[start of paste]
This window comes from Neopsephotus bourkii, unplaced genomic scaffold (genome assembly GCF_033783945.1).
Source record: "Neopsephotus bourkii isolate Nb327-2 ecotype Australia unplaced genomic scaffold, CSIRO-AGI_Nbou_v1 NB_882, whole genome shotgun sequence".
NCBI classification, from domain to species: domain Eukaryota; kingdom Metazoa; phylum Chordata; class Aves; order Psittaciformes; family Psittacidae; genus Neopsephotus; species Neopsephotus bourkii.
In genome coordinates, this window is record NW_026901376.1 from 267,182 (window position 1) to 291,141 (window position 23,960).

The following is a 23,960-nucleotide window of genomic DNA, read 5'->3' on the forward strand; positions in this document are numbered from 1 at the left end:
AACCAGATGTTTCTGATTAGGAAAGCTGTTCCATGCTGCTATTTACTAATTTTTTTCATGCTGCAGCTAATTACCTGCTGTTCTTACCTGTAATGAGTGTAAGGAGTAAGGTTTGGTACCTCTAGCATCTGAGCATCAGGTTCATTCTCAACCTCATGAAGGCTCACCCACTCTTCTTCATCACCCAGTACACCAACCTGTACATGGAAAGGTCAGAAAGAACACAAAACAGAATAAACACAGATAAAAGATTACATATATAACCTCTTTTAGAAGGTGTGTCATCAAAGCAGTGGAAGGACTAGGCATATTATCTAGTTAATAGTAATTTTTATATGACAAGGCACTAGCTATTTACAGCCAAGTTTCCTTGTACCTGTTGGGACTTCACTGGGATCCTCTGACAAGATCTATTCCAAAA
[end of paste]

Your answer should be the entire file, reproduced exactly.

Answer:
This window comes from Neopsephotus bourkii, unplaced genomic scaffold (genome assembly GCF_033783945.1).
Source record: "Neopsephotus bourkii isolate Nb327-2 ecotype Australia unplaced genomic scaffold, CSIRO-AGI_Nbou_v1 NB_882, whole genome shotgun sequence".
NCBI classification, from domain to species: domain Eukaryota; kingdom Metazoa; phylum Chordata; class Aves; order Psittaciformes; family Psittacidae; genus Neopsephotus; species Neopsephotus bourkii.
In genome coordinates, this window is record NW_026901376.1 from 267,182 (window position 1) to 291,141 (window position 23,960).

The following is a 23,960-nucleotide window of genomic DNA, read 5'->3' on the forward strand; positions in this document are numbered from 1 at the left end:
AACCAGATGTTTCTGATTAGGAAAGCTGTTCCATGCTGCTATTTACTAATTTTTTTCATGCTGCAGCTAATTACCTGCTGTTCTTACCTGTAATGAGTGTAAGGAGTAAGGTTTGGTACCTCTAGCATCTGAGCATCAGGTTCATTCTCAACCTCATGAAGGCTCACCCACTCTTCTTCATCACCCAGTACACCAACCTGTACATGGAAAGGTCAGAAAGAACACAAAACAGAATAAACACAGATAAAAGATTACATATATAACCTCTTTTAGAAGGTGTGTCATCAAAGCAGTGGAAGGACTAGGCATATTATCTAGTTAATAGTAATTTTTATATGACAAGGCACTAGCTATTTACAGCCAAGTTTCCTTGTACCTGTTGGGACTTCACTGGGATCCTCTGACAAGATCTATTCCAAAA